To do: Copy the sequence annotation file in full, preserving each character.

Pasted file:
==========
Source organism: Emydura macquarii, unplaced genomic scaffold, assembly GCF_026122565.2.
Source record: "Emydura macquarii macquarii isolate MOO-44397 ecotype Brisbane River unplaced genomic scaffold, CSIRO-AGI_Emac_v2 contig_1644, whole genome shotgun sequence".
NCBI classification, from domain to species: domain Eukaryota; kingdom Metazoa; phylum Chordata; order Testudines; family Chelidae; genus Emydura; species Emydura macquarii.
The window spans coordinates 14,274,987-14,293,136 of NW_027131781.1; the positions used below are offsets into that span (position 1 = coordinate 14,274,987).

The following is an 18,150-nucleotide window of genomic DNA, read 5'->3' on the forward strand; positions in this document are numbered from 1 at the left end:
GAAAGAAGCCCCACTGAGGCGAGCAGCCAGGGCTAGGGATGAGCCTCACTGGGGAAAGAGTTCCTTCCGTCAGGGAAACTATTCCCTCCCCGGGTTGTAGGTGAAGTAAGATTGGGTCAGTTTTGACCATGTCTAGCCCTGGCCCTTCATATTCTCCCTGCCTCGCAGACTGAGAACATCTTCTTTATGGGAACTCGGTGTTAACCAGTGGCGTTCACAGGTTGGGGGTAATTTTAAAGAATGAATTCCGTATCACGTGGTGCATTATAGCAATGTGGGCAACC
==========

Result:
Source organism: Emydura macquarii, unplaced genomic scaffold, assembly GCF_026122565.2.
Source record: "Emydura macquarii macquarii isolate MOO-44397 ecotype Brisbane River unplaced genomic scaffold, CSIRO-AGI_Emac_v2 contig_1644, whole genome shotgun sequence".
NCBI classification, from domain to species: domain Eukaryota; kingdom Metazoa; phylum Chordata; order Testudines; family Chelidae; genus Emydura; species Emydura macquarii.
The window spans coordinates 14,274,987-14,293,136 of NW_027131781.1; the positions used below are offsets into that span (position 1 = coordinate 14,274,987).

The following is an 18,150-nucleotide window of genomic DNA, read 5'->3' on the forward strand; positions in this document are numbered from 1 at the left end:
GAAAGAAGCCCCACTGAGGCGAGCAGCCAGGGCTAGGGATGAGCCTCACTGGGGAAAGAGTTCCTTCCGTCAGGGAAACTATTCCCTCCCCGGGTTGTAGGTGAAGTAAGATTGGGTCAGTTTTGACCATGTCTAGCCCTGGCCCTTCATATTCTCCCTGCCTCGCAGACTGAGAACATCTTCTTTATGGGAACTCGGTGTTAACCAGTGGCGTTCACAGGTTGGGGGTAATTTTAAAGAATGAATTCCGTATCACGTGGTGCATTATAGCAATGTGGGCAACC